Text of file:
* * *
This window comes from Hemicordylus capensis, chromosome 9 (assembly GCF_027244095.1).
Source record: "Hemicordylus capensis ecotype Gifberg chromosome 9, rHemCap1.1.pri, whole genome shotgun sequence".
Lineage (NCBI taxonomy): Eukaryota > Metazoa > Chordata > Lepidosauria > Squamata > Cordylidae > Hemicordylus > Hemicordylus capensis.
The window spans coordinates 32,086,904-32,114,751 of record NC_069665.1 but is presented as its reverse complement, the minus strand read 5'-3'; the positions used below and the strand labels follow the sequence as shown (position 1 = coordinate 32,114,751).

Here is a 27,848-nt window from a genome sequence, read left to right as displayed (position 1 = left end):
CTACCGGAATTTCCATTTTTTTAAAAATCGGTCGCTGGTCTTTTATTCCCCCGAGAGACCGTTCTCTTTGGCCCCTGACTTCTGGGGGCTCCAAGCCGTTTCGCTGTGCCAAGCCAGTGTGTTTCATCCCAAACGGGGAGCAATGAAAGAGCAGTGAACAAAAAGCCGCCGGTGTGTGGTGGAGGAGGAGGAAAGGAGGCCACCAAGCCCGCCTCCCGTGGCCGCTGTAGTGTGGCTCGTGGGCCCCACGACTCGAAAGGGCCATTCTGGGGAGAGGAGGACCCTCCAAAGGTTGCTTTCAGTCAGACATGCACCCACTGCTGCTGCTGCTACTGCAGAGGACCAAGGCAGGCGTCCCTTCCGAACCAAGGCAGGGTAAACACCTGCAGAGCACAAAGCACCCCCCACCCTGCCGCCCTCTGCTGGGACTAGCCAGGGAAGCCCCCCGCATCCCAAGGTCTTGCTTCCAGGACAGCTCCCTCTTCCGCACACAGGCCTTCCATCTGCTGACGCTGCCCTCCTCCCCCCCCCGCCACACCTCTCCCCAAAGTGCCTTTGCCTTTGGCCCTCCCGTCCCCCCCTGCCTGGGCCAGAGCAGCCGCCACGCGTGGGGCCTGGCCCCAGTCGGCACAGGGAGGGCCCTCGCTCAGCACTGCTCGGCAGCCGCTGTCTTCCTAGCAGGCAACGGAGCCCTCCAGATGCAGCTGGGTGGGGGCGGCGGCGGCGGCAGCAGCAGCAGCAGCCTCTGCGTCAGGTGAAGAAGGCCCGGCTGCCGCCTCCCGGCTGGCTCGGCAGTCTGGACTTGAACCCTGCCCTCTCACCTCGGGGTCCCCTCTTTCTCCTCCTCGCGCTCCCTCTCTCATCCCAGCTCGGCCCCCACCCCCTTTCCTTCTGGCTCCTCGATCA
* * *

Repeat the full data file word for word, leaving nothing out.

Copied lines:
This window comes from Hemicordylus capensis, chromosome 9 (assembly GCF_027244095.1).
Source record: "Hemicordylus capensis ecotype Gifberg chromosome 9, rHemCap1.1.pri, whole genome shotgun sequence".
Lineage (NCBI taxonomy): Eukaryota > Metazoa > Chordata > Lepidosauria > Squamata > Cordylidae > Hemicordylus > Hemicordylus capensis.
The window spans coordinates 32,086,904-32,114,751 of record NC_069665.1 but is presented as its reverse complement, the minus strand read 5'-3'; the positions used below and the strand labels follow the sequence as shown (position 1 = coordinate 32,114,751).

Here is a 27,848-nt window from a genome sequence, read left to right as displayed (position 1 = left end):
CTACCGGAATTTCCATTTTTTTAAAAATCGGTCGCTGGTCTTTTATTCCCCCGAGAGACCGTTCTCTTTGGCCCCTGACTTCTGGGGGCTCCAAGCCGTTTCGCTGTGCCAAGCCAGTGTGTTTCATCCCAAACGGGGAGCAATGAAAGAGCAGTGAACAAAAAGCCGCCGGTGTGTGGTGGAGGAGGAGGAAAGGAGGCCACCAAGCCCGCCTCCCGTGGCCGCTGTAGTGTGGCTCGTGGGCCCCACGACTCGAAAGGGCCATTCTGGGGAGAGGAGGACCCTCCAAAGGTTGCTTTCAGTCAGACATGCACCCACTGCTGCTGCTGCTACTGCAGAGGACCAAGGCAGGCGTCCCTTCCGAACCAAGGCAGGGTAAACACCTGCAGAGCACAAAGCACCCCCCACCCTGCCGCCCTCTGCTGGGACTAGCCAGGGAAGCCCCCCGCATCCCAAGGTCTTGCTTCCAGGACAGCTCCCTCTTCCGCACACAGGCCTTCCATCTGCTGACGCTGCCCTCCTCCCCCCCCCGCCACACCTCTCCCCAAAGTGCCTTTGCCTTTGGCCCTCCCGTCCCCCCCTGCCTGGGCCAGAGCAGCCGCCACGCGTGGGGCCTGGCCCCAGTCGGCACAGGGAGGGCCCTCGCTCAGCACTGCTCGGCAGCCGCTGTCTTCCTAGCAGGCAACGGAGCCCTCCAGATGCAGCTGGGTGGGGGCGGCGGCGGCGGCAGCAGCAGCAGCAGCCTCTGCGTCAGGTGAAGAAGGCCCGGCTGCCGCCTCCCGGCTGGCTCGGCAGTCTGGACTTGAACCCTGCCCTCTCACCTCGGGGTCCCCTCTTTCTCCTCCTCGCGCTCCCTCTCTCATCCCAGCTCGGCCCCCACCCCCTTTCCTTCTGGCTCCTCGATCA